Thursday, December 23, 2010

As we're all getting ready for Christmas...

I just wanted to wish you all a very happy Holiday season! May all your wishes come true for the next year to come.

Thank you so much for reading my blog! I will be back sometime after the New Year.

Merry Christmas!

Tuesday, December 21, 2010

What you're doing is worthwhile

Please don't let anyone make you feel worthless because you choose to be a homemaker. We shouldn't be defined by what we do, but by who we are. The world has become so materialistic that we have lost touch with our inner selves.

We women often want to please, so it is hard to go against society's flow, but really, as long as you are happy, there is no need to feel insecure because of unwanted comments and perceptions. I really get those often it seems. Homemaking is so often a misconception.

It goes without saying that you stay-at-home moms have the hardest job on Earth. And you working moms as well! I get a lot of comments because I stay home without kids. If only people could know how fun it is to make up your own schedule, sleep in if you want, not answer to any boss, be creative in the kitchen, make a nice home for yourself and your family, and just overall feel like you are slowing down this crazy pace of life that society has created. Yes, we work hard at home, but we live simply. There is so much joy hidden in the simplest things in life. There is nothing wrong with working outside the home, but I personally wouldn't feel happy trying to juggle everything. There are working women who are great homemakers, and I send my kudos to them!

So get motivated, inspired and empowered by reading homemaking books and blogs. Find a circle of real life or online friends for support. Learn new skills, challenge yourself! We create our own happiness. As I get older, I start to not care so much about what other people think of me. My choice is the best for my family, and that is all that matters!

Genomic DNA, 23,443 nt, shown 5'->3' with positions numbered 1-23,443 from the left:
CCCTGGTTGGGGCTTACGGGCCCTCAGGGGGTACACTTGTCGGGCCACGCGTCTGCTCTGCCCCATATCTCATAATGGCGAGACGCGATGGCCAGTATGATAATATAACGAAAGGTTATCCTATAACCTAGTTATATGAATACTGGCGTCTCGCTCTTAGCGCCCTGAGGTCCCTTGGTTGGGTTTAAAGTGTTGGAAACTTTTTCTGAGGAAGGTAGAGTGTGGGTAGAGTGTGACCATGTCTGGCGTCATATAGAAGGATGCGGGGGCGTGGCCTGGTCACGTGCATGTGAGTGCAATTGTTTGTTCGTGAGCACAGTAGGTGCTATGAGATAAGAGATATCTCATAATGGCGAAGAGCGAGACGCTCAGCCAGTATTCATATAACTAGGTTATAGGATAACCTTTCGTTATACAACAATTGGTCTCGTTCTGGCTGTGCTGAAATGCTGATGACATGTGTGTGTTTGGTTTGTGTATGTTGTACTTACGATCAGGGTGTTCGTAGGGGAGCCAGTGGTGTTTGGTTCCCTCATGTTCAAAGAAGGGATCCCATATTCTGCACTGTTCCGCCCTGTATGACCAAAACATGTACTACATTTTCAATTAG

Monday, December 20, 2010

Keeping it simple

'Tis the season to spending...

I don't know about you, but I think that we have lost touch with the true spirit of the Holidays. Now it is all about buying a lot of gifts in order to impress, and stressing out about all the preparations. The stores are crazy: full of people that are buying gifts at the last minute with money they don't have in order not to appear like grinches.

The Holidays shouldn't be so materialistic. It should be about spending time with our loved ones, and why not make a few, if not all, gifts homemade. You can create many memories this way with your children and teach them good values. If you think you will insult your loved ones by not spending a ton on them when your budget is already so tight, them maybe they are not that worth it to begin with.

Remember to keep Christ in Christmas!

Thursday, December 16, 2010

Am I a feminist?

That is the question! I definitely do not see myself believing in some of the ideas that the most outspoken and extreme feminists have spread. There are feminist housewives who believe that it is feminist to choose to stay home, so perhaps I am more in line with them, but overall, I believe that men and women were created equal, but different. No sex is superior than the other in my opinion.

Do I believe the feminist movement was necessary? Yes, as unfortunately, human nature is faulty and some men took advantage of women in the past. I do not believe all men were like this, however. Nor do I believe all men nowadays treat their wives well either just because we are liberated.